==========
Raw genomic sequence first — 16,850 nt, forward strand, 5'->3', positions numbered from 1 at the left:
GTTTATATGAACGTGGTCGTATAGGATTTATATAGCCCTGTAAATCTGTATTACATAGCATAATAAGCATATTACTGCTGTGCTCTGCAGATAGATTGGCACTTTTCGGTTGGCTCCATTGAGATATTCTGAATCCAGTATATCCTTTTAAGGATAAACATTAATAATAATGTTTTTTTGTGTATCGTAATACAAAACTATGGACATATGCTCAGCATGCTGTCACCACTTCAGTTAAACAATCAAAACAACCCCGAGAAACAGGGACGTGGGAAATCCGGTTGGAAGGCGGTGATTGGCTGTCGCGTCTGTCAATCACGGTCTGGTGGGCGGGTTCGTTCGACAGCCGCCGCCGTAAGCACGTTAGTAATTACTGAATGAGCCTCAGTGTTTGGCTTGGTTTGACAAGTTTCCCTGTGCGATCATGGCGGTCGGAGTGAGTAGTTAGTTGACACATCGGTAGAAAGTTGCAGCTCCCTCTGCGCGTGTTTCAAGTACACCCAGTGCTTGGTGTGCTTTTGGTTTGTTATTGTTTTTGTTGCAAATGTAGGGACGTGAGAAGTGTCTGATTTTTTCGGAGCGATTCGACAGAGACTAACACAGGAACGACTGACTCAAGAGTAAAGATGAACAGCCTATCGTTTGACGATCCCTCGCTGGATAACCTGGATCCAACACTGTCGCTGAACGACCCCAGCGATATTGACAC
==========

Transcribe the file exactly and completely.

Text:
Raw genomic sequence first — 16,850 nt, forward strand, 5'->3', positions numbered from 1 at the left:
GTTTATATGAACGTGGTCGTATAGGATTTATATAGCCCTGTAAATCTGTATTACATAGCATAATAAGCATATTACTGCTGTGCTCTGCAGATAGATTGGCACTTTTCGGTTGGCTCCATTGAGATATTCTGAATCCAGTATATCCTTTTAAGGATAAACATTAATAATAATGTTTTTTTGTGTATCGTAATACAAAACTATGGACATATGCTCAGCATGCTGTCACCACTTCAGTTAAACAATCAAAACAACCCCGAGAAACAGGGACGTGGGAAATCCGGTTGGAAGGCGGTGATTGGCTGTCGCGTCTGTCAATCACGGTCTGGTGGGCGGGTTCGTTCGACAGCCGCCGCCGTAAGCACGTTAGTAATTACTGAATGAGCCTCAGTGTTTGGCTTGGTTTGACAAGTTTCCCTGTGCGATCATGGCGGTCGGAGTGAGTAGTTAGTTGACACATCGGTAGAAAGTTGCAGCTCCCTCTGCGCGTGTTTCAAGTACACCCAGTGCTTGGTGTGCTTTTGGTTTGTTATTGTTTTTGTTGCAAATGTAGGGACGTGAGAAGTGTCTGATTTTTTCGGAGCGATTCGACAGAGACTAACACAGGAACGACTGACTCAAGAGTAAAGATGAACAGCCTATCGTTTGACGATCCCTCGCTGGATAACCTGGATCCAACACTGTCGCTGAACGACCCCAGCGATATTGACAC